by Patricia Robertson
Finding a new plant species requires the detective skills of a Sherlock Holmes – time, patience, and cunning. That’s why Yukon biologist Bruce Bennett was excited when, for the second time in his life, he was instrumental in confirming the existence of a new species of plant in North America. Not only that, but this species, a Russian native called Siberian cow parsnip (Heracleum sibiricum), was previously unknown in North America.
The story begins in the summer of 1991, when Greg Brunner of Dawson City collected a plant he identified as wild parsnip (Pastinaca sativa) near Henderson Corner, on the Klondike Highway. Wild parsnip was known to have been cultivated at one time in west Dawson, and Brunner’s find was confirmed by Bill Cody, who wrote Flora of the Yukon Territory.
“Greg showed it to me and I made a collection in 2005,” says Bennett. “Then in 2007 I got a collection from a friend in Ontario of wild parsnip, and it was a totally different plant. So immediately I knew what I had wasn’t wild parsnip, but I didn’t know what it was.”
Bennett contacted a herbarium in Ottawa, which identified it as cow parsnip (Heracleum maximum). Cow parsnip is the only Yukon member of the genus Heracleum, so named after the Greek demigod Hercules (noted for his size and strength) because of the very large size of the plant’s parts. Its juices contain a phototoxin that can cause anything from a mild rash to severe blisters.
The plant Bennett was trying to identify indeed resembles cow parsnip, except that it has a very distinctive leaf shape. “I didn’t believe it was cow parsnip,” Bennett says. “I thought it came from Siberia.” He checked the Russian plant collections at the Royal BC Museum in Victoria and the University of Alaska Fairbanks, without success.
Eventually, through his work as a reviewer for the multi-volume Flora of North America, Bennett heard of a botanist in North Carolina, Derick Poindexter of Appalachian State University, who was working on the cow parsnip group. “I sent him a photo and he immediately said, ‘I think what you’ve got is Siberian cow parsnip (Heracleum sibiricum).’”
So it turns out that Bennett’s theory about the plant’s origins were correct. But why did he think it was Siberian in the first place? “Most of the plants in the Dawson region have a Russian affinity, and many introduced plants, including May tree and caragana, have their origins in Russia.”
Bennett had also seen photos of the Siberian carrot family that resembled the unidentified plant. “But Siberian cow parsnip has many different leaf forms – it can even have different leaf forms on the same plant – so that’s why it’s a tricky one to identify.”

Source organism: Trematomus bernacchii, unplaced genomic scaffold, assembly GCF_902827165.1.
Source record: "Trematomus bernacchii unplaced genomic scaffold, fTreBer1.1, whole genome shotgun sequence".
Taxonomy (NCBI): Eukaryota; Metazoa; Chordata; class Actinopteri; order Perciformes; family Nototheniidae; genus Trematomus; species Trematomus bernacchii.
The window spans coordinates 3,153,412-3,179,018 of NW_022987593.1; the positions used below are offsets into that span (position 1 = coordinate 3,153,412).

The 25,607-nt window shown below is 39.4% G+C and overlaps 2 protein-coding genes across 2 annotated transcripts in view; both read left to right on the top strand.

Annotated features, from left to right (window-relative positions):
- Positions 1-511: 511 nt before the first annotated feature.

How did the plant get to Henderson Corner? (It’s also been found in at least three other sites in Dawson, including disturbed sites in the Bear Creek area.) “That’s what we hope the publication of this column will answer,” says Bennett. “If someone sees the photo, they may be able to tell us where it came from. It may just be a horticultural escape; we don’t know.”
Bennett sent an email with photos to all the botanists in Alaska, but so far no one has confirmed its existence there. “As far as we know, this is the only place it occurs in North America. So it’s a first for this continent.” It’s likely the plant was intentionally planted as a horticultural item or came in as an agricultural byproduct, given where it’s found growing, says Bennett. “But if this particular plant population didn’t come from somewhere else in North America, it had to come from Russia, so there must be an interesting story there.”
Siberian cow parsnip isn’t the only new plant added to Yukon’s flora this fall. A new species of Jacob’s ladder, found only in the mountainous areas of Yukon and Alaska that escaped glaciation during the last ice age, has been confirmed as well.
Jacob’s ladder is a species of flowering plant in the phlox family. Of the three species in the Yukon, tall Jacob’s ladder (Polemonium acutiflorum) grows in both low and high elevations, while showy Jacob’s ladder (Polemonium pulcherrimum) is only found in low-lying areas. The third species, northern Jacob’s ladder (Polemonium boreale), grows in the mountains around the circumpolar North.
But two botanists working on Arctic flora – Reidar Elven at the University of Oslo and David Murray at the University of Alaska Fairbanks – noticed that some of the northern Jacob’s ladder plants were a little different. The heads of these plants are covered with long brownish hairs and the flowers don’t open as widely.
“People originally thought that these were the same plant growing in different habitats,” says Bennett. But now these hairier versions of northern Jacob’s ladder have been established as a separate species, named Polemonium villosissimum.
Not only that, but the new species is unique to our area. “They’re genetically different and have different pollination schemes,” explains Bennett. “It’s an overlooked plant that grows only in the high alpine of southwest Yukon and southeast Alaska.”
Bennett checked his own herbarium and discovered that he actually had one specimen of the new species. “There’s a lot of variation in the way these plants grow, so you have to decide what is variation and what is a distinctive species,” says Bennett. “For a plant to be a distinct species, you have to have either genetic difference or else a different flower structure so that the plant can’t cross-pollinate with other members of that plant family.
“That’s what we found here. The way the anthers, or the pollen carriers at the tips of the stamens, are positioned, means that Polemonium villosissimum can’t cross-pollinate with Polemonium boreale.”
Elementary, my dear Watson.
This column is co-ordinated by the Northern Research Institute at Yukon College with major financial support from Environment Yukon and Yukon College. The articles are archived at www.taiga.net/yourYukon.